Social Cost of Carbon Computing Platform: Models from the Interagency Working Group

RFF's free, open-source computing platform allows users to access, run, and modify the social cost of carbon (SCC) models used by the federal Interagency Working Group to estimate the SCC.


Feb. 10, 2021


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In its establishment of estimates of the social cost of carbon for use across the federal government, the Interagency Working Group on the Social Cost of Greenhouse Gases (IWG) utilized three integrated assessment models from the peer-reviewed literature. The IWG harmonized the inputs of the models by employing a consistent set of assumptions about future socioeconomic conditions and climate parameters. These estimates and the underlying methods are publicly documented and have been subject to multiple rounds of review by analysts, stakeholders, and the courts. The source code is available for the IWG's full suite of models, however running them has historically been complicated due to the disparate programming languages used by the three models and their reliance on proprietary software packages.

To address these obstacles and improve the transparency and the accessibility of the IWG models, RFF has released the free and open-source MimiIWG software package. This package, for the first time, allows users to easily access, run, and modify all of the model versions and specific configurations utilized by the IWG in its 2016 estimates on a common and fully open-source software platform.

  • The MimiIWG software package is available here and documentation is available here.
  • A video tutorial explaining how to install and run the MimiIWG and supporting packages is available here and embedded below.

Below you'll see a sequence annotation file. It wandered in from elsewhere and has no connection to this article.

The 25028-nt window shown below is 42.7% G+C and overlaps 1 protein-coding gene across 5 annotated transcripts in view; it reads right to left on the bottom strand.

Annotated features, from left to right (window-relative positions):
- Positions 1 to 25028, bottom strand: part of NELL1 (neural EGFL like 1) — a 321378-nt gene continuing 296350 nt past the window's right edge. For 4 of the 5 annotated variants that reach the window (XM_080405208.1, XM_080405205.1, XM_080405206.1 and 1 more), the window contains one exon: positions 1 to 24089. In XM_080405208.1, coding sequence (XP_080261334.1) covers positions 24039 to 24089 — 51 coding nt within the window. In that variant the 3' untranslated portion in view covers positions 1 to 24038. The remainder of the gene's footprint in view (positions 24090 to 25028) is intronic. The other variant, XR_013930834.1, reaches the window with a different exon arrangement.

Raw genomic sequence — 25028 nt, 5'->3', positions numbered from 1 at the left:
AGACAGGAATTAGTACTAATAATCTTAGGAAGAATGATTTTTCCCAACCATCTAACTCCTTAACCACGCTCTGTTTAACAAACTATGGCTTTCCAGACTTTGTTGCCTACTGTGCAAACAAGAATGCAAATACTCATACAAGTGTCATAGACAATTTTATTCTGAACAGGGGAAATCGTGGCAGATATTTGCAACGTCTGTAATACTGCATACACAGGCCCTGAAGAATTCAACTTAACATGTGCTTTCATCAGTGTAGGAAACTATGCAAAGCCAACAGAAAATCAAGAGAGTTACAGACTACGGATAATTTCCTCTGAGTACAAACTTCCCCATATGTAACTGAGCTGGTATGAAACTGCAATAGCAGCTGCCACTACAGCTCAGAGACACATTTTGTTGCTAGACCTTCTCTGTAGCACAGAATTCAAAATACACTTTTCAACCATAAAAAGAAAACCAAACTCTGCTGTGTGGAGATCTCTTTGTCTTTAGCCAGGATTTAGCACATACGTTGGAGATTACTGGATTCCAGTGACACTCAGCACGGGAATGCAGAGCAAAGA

• For technical assistance related to MimiIWG, please visit the Mimi Framework's user forum.

About the MimiIWG Software Package

The MimiIWG software package uses and demonstrates the capabilities of the Mimi.jl software package for creating, running, and performing analyses on Integrated Assessment Models. Mimi.jl provides an easy-to-use interface for defining components and building models in a modularized, transparent way. It is implemented in the Julia programming language, which is computationally fast while maintaining accessible syntax and conventions for novice programmers.

RFF, working with a team of researchers at UC Berkeley led by David Anthoff, has developed and released Mimi.jl in response to a core recommendation from the National Academies of Sciences (NAS) report for improving the Social Cost of Carbon to create an open source computing platform to improve the transparency of the estimates and foster collaboration among the climate impacts modeling community.

Many additional integrated assessment models and climate components beyond those contained in the MimiIWG package are available using the Mimi framework. For more information, please visit the home page for the Mimi Framework at


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